ChainGo is using Ethereum to boost the €2.7-trillion logistics sector
Spain · Nov 29, 2018· By Emanuela Ferraro
Chaingo Twitter account, Sorenson is on the left, Garrido is the to the right.
Co-founders Andres Garrido and Jordan Sorensen are using Ethereum to help the unwieldy ocean freight industry to become more efficient, transparent and secure through the blockchain's decentralized system.
The use of blockchain tech would be the biggest innovation in ocean freight since containerization, according to Rahul Kapoor, a Bloomberg Intelligence analyst based in Singapore. Key players in sea freight, such as AP Moeller-Maersk with ownership of almost 18% of the global liner fleet, are investing in blockchain and its multiple applications to optimize procedures and reduce operational costs. The transport and logistics sectors were valued at €2.7 trillion globally in 2016. Marine transportation accounted for €312 billion while logistics services brought in €658 billion, with maritime logistics accounting for €63 billion.
Two postgrads, Andres Garrido and Jordan Sorensen, developed the Ethereum logistics idea during an International MBA project at IE Business School in 2016. Their ChainGo startup is one of the pioneers of this revolution. ChainGo's paperless system works through smart contracts and enables B2B clients to automate the entire process including the agreement of compliance policies and contracts with multiple parties for each shipment.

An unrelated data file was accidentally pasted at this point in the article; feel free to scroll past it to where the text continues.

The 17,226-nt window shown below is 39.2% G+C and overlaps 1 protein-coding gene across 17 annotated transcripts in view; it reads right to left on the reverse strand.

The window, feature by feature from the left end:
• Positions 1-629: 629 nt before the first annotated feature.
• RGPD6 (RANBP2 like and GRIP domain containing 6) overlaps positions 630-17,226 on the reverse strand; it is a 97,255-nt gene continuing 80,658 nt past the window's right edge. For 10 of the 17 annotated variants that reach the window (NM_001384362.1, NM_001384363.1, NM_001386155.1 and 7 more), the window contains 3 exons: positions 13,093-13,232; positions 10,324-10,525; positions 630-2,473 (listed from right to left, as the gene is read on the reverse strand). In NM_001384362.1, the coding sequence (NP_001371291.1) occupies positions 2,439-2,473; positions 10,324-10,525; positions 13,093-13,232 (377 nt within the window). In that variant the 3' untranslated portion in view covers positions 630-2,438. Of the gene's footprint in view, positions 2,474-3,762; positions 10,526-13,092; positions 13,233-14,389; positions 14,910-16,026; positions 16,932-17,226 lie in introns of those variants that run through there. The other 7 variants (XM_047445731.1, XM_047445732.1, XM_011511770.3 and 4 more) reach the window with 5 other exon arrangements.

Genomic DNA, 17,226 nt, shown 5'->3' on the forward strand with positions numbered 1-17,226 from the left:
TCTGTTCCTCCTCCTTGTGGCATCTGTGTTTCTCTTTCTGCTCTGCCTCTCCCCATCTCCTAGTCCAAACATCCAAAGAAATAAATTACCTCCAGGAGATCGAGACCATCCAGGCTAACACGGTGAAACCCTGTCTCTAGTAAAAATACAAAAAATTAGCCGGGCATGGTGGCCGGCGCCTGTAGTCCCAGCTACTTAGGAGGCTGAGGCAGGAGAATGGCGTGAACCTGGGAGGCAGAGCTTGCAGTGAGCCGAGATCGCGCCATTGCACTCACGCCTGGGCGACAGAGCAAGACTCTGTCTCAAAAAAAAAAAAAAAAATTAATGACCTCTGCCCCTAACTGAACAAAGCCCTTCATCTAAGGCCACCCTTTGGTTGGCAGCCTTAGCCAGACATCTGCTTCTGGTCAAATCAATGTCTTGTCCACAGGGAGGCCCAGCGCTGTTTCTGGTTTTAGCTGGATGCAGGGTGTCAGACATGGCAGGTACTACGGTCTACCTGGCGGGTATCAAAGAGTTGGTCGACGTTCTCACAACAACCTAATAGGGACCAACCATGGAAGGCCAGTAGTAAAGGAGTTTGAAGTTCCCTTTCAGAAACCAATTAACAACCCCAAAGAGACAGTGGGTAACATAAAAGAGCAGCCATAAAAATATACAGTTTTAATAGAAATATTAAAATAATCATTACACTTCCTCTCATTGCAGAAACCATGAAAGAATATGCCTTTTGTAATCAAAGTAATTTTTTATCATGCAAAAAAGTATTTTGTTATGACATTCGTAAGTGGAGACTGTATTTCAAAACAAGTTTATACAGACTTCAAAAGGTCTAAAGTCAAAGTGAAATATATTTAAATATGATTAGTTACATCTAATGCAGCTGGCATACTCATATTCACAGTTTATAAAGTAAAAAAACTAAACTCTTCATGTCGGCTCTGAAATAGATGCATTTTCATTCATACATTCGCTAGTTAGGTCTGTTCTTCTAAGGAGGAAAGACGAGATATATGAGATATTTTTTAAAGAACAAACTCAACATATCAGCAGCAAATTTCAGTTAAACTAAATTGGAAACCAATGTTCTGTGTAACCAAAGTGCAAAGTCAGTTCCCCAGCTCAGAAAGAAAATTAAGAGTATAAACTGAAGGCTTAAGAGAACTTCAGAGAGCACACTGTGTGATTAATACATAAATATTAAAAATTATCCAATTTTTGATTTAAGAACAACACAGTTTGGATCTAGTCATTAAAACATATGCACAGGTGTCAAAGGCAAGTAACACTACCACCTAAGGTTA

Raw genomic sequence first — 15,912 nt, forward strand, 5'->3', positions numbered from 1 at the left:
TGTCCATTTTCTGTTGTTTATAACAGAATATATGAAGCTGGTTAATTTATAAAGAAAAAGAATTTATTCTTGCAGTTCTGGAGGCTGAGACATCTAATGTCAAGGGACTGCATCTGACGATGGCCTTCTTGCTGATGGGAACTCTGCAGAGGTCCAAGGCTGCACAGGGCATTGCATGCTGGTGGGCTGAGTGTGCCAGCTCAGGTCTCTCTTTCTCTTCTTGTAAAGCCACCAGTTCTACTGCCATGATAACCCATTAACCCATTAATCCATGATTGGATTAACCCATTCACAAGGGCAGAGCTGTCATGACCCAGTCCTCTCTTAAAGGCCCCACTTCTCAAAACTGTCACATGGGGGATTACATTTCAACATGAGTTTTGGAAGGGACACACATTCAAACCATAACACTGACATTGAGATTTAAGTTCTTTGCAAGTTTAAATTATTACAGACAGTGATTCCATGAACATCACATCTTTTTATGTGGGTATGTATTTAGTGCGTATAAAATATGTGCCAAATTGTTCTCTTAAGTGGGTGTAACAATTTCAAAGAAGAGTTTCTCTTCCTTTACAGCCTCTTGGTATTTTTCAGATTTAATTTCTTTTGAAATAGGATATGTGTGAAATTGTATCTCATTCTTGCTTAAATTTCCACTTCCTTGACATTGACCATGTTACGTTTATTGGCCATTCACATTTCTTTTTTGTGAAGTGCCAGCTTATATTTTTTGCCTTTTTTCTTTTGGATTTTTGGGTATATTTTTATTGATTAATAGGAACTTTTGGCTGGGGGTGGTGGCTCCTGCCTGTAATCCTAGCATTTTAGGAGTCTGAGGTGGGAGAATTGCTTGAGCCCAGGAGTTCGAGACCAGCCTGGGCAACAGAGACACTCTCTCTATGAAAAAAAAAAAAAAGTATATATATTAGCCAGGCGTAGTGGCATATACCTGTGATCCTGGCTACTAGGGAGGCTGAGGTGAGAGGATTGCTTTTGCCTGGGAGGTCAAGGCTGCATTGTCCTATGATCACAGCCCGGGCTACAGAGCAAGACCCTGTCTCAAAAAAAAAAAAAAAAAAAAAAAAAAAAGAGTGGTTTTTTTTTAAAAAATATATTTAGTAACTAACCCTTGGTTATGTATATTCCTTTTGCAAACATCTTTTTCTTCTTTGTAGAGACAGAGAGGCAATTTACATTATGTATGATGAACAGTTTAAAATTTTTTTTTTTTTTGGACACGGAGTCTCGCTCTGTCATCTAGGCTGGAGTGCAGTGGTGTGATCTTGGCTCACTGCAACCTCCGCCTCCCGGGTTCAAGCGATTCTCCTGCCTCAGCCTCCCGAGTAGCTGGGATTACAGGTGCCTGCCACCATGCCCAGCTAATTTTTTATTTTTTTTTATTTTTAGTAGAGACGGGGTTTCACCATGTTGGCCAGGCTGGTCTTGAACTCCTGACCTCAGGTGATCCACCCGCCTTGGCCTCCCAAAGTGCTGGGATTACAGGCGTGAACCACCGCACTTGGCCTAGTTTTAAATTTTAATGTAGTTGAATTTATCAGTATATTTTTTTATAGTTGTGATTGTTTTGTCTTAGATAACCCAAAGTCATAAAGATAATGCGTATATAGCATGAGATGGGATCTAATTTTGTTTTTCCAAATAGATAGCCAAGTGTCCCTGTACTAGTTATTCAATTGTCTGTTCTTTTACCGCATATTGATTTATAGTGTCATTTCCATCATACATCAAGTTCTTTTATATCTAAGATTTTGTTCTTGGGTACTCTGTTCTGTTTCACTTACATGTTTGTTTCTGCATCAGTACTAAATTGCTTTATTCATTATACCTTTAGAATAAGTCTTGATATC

According to the World Economic Forum, the adoption of blockchain across shipping logistics could boost global trade by US$1 trillion. “There are many other information flows that can be optimized through blockchain technology,” Garrido says. “What we want to do is to optimize the documentation flow processes, and that can be applied to construction, train transport, and many other sectors. We want to build logistic solutions.”
From pilots to launch
The logistics involved in the maritime sector can be extremely complex due to the number of parties involved and the amount of paperwork needed to fulfill an order. The blockchain's sophisticated cryptography allows all users in the supply chain to participate in highly secure transactions within an evenly distributed and interdependent network. This decentralized and transparent system will significantly reduce the level of dependency on intermediaries and minimize operational costs.
Garrido and Sorensen spent a year validating their initial concept. “We did a lot of interviews with companies in the maritime sector. The CEOs seemed very interested in what we were planning to do and that’s why we decided to continue with the project,” CEO Garrido tells CompassList. “We’ve noticed a big trend in the digitalization of this industry, led by big companies like Maersk for example. These companies are empowering the rest, reaching out to them, giving them more potential benefits which work very well.”
ChainGo is now focusing on collaboration with the other parties in the supply chain such as port authorities. The team is currently working with the Port of Valencia and the Port of Algeciras to test various blockchain applications. While the pilot phase is still in progress, ChainGo is already planning for the commercial launch of its first SaaS license product in 2019. “At the moment, we have two pilot projects that are very close to being turned into customers, and eventually we will have a few more. Our idea is to close the year with a total of five piloting schemes,” says Garrido.
The pilots will help to bring in more new players to try ChainGo's concept, as well as produce the KPI evidence that the blockchain system can achieve the desired results, and by then, new players can be involved, according to CTO Sorensen. “This helps us in all aspects of logistics and international trade as our primary focus is to simplify the documentation process and flow of information through blockchain, as well as the application of Big Data and its resources,” he explains. Sorensen had moved to the US for further studies in Big Data and Business Analytics straight after completing his MBA.
Backed by logistics partners